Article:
Many years ago, David Wain directed and co-wrote a film called Wet Hot American Summer, a terrifyingly good comedy that at once parodies and honors the tradition of early-'80s teen sex farces, which has amassed one of the most robust cults of any comedy made in the last decade and change. Since then, Wain's cinematic fortunes have been incredibly wobbly (his television work much less so), and that doesn't really change with Wanderlust his third feature since then, which reteams Wain for the fourth time with actor Paul Rudd and for the third time with co-writer Ken Marino, and thus has the inevitable feeling of a reunion of folks whose energy is directed much more towards hanging out on set than to creating blazing comedy. It's one of those things you can just tell, somehow; the film itself has a certain shaggy quality and a genial goofy feeling that is much too laid-back for its creation to have involved much emotional intensity. Two things are new: it's the first of Wain's pictures to be produced by comedy impresario Judd Apatow, whose influence is kept to an absolute minimum (only the producer's house specialty of jokes involving the appearance of flaccid penises onscreen specifically marks it out), and the first to feature Jennifer Aniston, whose presence is actually quite a major thing for the film, but I'll get there in a moment.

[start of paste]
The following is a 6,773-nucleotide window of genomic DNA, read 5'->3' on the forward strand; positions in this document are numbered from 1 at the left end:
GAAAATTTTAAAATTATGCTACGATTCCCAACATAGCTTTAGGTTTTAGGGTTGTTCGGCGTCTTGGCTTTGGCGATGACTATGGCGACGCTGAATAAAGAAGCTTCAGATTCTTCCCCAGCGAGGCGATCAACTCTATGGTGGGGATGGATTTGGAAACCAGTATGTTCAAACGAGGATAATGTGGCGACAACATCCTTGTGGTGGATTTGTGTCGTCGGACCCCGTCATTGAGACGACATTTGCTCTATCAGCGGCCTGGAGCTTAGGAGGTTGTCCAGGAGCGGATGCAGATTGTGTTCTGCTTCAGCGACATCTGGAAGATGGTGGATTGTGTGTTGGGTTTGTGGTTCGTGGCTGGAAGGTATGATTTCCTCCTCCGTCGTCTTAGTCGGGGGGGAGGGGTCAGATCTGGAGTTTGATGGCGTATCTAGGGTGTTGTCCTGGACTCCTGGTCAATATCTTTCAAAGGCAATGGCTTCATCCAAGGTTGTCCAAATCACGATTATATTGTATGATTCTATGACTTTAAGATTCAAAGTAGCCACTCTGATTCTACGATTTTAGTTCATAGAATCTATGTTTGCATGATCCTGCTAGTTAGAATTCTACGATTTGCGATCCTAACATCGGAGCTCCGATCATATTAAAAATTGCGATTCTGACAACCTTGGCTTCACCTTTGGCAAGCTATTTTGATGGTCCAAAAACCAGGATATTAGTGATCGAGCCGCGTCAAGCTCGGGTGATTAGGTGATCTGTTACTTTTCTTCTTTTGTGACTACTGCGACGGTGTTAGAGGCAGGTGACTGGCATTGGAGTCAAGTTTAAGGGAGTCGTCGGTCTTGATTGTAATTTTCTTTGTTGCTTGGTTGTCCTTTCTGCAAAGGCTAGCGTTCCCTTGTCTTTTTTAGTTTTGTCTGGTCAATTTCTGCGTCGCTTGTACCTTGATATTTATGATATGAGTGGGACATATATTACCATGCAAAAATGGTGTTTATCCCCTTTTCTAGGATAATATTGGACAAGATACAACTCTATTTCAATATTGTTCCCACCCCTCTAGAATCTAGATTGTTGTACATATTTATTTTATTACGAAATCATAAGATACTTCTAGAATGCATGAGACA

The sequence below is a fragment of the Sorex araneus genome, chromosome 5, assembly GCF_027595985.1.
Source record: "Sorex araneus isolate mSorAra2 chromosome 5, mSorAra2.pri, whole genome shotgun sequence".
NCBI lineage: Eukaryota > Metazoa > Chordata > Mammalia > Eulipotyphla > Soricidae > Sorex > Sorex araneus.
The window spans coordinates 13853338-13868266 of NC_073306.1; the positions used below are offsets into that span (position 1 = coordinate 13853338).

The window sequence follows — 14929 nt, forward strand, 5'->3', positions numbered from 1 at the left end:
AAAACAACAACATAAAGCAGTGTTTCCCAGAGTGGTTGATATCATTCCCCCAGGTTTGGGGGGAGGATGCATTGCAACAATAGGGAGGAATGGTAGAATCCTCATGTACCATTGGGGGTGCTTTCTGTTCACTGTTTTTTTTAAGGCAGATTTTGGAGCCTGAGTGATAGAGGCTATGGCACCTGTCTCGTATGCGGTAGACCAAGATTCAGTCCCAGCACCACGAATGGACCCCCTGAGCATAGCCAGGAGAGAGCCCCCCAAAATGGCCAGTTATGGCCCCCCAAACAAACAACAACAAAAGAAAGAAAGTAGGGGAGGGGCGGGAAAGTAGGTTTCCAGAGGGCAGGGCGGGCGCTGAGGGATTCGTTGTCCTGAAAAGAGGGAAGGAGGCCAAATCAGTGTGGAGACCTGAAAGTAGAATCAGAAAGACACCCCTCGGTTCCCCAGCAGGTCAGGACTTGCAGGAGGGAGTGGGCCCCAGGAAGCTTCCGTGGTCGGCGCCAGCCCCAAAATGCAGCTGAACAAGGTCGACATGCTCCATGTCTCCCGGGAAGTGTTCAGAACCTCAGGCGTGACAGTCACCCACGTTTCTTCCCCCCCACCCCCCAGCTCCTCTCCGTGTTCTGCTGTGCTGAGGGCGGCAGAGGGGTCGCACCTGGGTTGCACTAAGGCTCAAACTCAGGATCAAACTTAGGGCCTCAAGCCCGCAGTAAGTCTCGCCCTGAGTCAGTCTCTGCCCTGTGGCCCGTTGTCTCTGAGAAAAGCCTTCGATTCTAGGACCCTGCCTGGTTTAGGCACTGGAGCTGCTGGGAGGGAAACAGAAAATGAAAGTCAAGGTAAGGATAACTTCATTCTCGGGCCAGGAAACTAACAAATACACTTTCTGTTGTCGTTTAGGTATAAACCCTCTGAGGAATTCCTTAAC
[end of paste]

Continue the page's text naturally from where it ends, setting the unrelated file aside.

I brought up Wet Hot American Summer not merely as a yardstick for measuring how much less good everyone here is than they were there, but as a means of digging at why: for Wanderlust is itself a throwback to a different genre altogether. It is, weirdly, a situation comedy about the wacky ways of those commune-dwelling hippies, a genre that hasn't been groundbreaking since at least 1968, when Otto Preminger and Groucho Marx immolated themselves on the pyre of Skidoo (even more weirdly, it's the second consecutive Rudd vehicle for which is this true: he last appeared, on the other side of the culture divide, in Our Idiot Brother). Meaning that, unlike WHAS, it's not about to the pop culture of Wain et al's own adolescence, and this has a huge effect on how piercing and intelligent its deliberate anachronisms come across. It also leaves totally unanswered the question of why the hell this is happening: Rudd and Aniston, both born in 1969, play characters nowhere near old enough to have the kind of '70s nostalgia that the film is silently predicated on.